Snacking has become more common during the pandemic, as more people are working and eating from home, and sales of snacks like chips, popcorn, and pretzels grew more than 11 percent in a year. More Americans are getting more of their calories from snacks than any other source –  even back in  2019 a Food & Health Survey found that 57 percent of us were snacking at least once per day, while just 3 percent reported that they “never snack.”

Snacking often gets a bad reputation, but the truth is it isn’t all that bad, depending on what you choose to snack on. Adding 1 to 2 snacks to your eating schedule may actually boost your digestive system, studies have found, since a small snack can prevent overeating at meals. The key to healthy snacking is to choose options that are nutrient-dense (like fruit and vegetables or nuts) versus ones that are high in calories, fat, or added sugar.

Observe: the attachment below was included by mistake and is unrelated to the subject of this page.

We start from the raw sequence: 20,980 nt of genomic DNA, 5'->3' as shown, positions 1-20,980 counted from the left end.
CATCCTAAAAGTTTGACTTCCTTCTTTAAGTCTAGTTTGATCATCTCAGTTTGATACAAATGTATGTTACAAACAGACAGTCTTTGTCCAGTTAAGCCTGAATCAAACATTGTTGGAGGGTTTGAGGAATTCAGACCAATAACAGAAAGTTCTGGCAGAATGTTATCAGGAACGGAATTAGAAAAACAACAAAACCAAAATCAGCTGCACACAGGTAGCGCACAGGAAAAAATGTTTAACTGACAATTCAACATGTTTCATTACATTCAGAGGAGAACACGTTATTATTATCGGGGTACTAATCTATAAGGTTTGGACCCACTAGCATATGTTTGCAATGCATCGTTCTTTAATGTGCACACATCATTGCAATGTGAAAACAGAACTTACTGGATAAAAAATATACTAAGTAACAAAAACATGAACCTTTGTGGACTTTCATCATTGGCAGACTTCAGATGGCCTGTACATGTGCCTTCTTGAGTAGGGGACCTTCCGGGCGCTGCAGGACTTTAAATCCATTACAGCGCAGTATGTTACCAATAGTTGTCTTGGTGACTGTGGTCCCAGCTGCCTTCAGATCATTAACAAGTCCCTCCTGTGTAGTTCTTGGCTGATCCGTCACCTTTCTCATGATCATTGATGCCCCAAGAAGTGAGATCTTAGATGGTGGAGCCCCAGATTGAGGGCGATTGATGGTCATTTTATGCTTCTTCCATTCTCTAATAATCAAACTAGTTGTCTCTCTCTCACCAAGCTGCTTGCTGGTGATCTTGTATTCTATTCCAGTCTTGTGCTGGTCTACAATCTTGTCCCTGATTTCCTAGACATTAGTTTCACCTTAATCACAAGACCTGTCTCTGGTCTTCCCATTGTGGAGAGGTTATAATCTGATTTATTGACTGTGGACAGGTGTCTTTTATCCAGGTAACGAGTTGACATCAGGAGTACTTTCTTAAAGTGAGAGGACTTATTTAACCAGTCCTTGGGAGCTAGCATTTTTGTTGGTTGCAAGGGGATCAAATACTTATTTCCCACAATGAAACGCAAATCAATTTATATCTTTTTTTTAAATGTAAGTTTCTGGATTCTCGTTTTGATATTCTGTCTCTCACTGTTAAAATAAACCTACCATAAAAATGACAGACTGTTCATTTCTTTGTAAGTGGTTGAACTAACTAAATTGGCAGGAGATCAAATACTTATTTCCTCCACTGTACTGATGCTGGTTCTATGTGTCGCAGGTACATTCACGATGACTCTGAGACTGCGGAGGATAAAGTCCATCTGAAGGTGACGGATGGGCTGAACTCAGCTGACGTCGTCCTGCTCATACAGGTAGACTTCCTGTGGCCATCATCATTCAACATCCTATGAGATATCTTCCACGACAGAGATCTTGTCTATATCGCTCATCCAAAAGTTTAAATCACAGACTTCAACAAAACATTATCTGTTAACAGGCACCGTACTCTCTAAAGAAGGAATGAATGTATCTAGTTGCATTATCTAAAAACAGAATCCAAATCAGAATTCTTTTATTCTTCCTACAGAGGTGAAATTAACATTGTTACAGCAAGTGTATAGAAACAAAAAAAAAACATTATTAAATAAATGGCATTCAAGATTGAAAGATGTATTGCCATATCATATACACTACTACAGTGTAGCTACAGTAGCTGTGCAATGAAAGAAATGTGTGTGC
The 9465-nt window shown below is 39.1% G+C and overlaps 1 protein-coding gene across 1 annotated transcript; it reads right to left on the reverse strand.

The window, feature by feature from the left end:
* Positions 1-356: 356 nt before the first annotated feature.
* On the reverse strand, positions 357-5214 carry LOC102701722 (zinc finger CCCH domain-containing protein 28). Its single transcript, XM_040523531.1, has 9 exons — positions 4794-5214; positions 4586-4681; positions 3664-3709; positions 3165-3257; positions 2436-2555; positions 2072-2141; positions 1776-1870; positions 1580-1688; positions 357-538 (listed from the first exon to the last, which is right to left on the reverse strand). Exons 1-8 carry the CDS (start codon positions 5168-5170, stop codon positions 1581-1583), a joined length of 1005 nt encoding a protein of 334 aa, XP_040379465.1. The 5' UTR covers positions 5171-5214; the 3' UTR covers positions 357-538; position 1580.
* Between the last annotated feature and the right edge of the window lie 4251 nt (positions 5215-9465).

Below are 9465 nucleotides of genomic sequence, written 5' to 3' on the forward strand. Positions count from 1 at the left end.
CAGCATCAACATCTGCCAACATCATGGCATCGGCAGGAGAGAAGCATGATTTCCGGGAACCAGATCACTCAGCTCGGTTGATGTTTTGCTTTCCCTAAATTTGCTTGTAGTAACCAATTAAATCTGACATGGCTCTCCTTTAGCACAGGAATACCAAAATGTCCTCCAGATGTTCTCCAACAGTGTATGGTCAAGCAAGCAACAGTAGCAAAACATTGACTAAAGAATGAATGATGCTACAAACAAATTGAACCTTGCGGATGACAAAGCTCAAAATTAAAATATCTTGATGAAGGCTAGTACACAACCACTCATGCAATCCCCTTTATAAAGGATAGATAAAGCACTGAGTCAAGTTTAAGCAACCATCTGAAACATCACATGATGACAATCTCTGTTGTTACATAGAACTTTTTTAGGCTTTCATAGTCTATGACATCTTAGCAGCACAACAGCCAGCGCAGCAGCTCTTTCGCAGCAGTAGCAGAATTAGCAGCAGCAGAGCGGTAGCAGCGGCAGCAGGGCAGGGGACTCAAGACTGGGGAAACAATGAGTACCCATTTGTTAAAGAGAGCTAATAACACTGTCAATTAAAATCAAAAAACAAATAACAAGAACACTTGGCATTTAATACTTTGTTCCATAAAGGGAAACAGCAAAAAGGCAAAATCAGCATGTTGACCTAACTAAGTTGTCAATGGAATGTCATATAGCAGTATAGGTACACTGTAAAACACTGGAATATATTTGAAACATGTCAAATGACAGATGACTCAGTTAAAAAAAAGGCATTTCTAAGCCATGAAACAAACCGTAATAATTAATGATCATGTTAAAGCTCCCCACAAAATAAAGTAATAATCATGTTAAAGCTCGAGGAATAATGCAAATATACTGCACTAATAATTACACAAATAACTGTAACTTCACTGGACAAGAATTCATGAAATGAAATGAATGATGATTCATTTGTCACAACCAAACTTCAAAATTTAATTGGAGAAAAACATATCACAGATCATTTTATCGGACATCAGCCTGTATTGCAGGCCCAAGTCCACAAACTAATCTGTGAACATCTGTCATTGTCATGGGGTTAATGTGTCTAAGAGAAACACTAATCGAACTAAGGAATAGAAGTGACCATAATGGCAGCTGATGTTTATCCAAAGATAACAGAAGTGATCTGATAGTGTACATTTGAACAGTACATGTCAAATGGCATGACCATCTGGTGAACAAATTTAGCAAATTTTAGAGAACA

Here are the pros and cons of snacking and different snack ideas and styles to stay healthy.

What is considered snacking and why do we do it?

Snacking doesn’t really have a single definition other than the fact that snacks should have about 200 calories or less. Studies show that most people associated snacks with:

  • Eating for short periods (about 10 minutes)
  • Standing while eating
  • Eating alone or between meals
  • Having lowered nutrition quality

There are also many reasons why we snack. One of the main ones is hunger but we also snack because we're bored or even to distract ourselves. A recent article states that when we turn to snacks when we’re feeling hungry, we’re more likely to choose healthy options as compared to when we grab a snack because we want to be "entertained" by food.